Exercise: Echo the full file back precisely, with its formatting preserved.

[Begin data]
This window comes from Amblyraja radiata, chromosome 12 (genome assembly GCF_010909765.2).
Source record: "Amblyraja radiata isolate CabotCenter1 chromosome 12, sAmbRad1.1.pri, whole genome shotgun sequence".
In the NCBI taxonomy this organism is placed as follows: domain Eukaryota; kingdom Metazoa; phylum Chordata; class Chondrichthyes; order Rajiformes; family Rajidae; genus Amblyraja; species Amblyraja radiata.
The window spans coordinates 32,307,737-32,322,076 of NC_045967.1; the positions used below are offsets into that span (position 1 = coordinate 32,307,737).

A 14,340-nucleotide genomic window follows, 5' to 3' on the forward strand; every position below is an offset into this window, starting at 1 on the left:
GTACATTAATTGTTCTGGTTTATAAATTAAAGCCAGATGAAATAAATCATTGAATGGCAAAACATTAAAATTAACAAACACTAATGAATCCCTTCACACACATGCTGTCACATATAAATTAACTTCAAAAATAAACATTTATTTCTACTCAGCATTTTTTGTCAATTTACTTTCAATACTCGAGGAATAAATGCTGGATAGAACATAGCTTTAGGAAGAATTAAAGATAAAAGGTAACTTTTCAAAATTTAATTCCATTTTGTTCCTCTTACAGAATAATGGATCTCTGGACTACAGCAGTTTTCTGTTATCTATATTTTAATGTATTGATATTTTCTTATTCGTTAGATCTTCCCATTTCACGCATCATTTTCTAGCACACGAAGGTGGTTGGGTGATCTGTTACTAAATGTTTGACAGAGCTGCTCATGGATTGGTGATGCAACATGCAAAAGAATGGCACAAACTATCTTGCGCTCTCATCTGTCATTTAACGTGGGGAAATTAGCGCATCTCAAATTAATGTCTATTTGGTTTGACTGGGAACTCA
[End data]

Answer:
This window comes from Amblyraja radiata, chromosome 12 (genome assembly GCF_010909765.2).
Source record: "Amblyraja radiata isolate CabotCenter1 chromosome 12, sAmbRad1.1.pri, whole genome shotgun sequence".
In the NCBI taxonomy this organism is placed as follows: domain Eukaryota; kingdom Metazoa; phylum Chordata; class Chondrichthyes; order Rajiformes; family Rajidae; genus Amblyraja; species Amblyraja radiata.
The window spans coordinates 32,307,737-32,322,076 of NC_045967.1; the positions used below are offsets into that span (position 1 = coordinate 32,307,737).

A 14,340-nucleotide genomic window follows, 5' to 3' on the forward strand; every position below is an offset into this window, starting at 1 on the left:
GTACATTAATTGTTCTGGTTTATAAATTAAAGCCAGATGAAATAAATCATTGAATGGCAAAACATTAAAATTAACAAACACTAATGAATCCCTTCACACACATGCTGTCACATATAAATTAACTTCAAAAATAAACATTTATTTCTACTCAGCATTTTTTGTCAATTTACTTTCAATACTCGAGGAATAAATGCTGGATAGAACATAGCTTTAGGAAGAATTAAAGATAAAAGGTAACTTTTCAAAATTTAATTCCATTTTGTTCCTCTTACAGAATAATGGATCTCTGGACTACAGCAGTTTTCTGTTATCTATATTTTAATGTATTGATATTTTCTTATTCGTTAGATCTTCCCATTTCACGCATCATTTTCTAGCACACGAAGGTGGTTGGGTGATCTGTTACTAAATGTTTGACAGAGCTGCTCATGGATTGGTGATGCAACATGCAAAAGAATGGCACAAACTATCTTGCGCTCTCATCTGTCATTTAACGTGGGGAAATTAGCGCATCTCAAATTAATGTCTATTTGGTTTGACTGGGAACTCA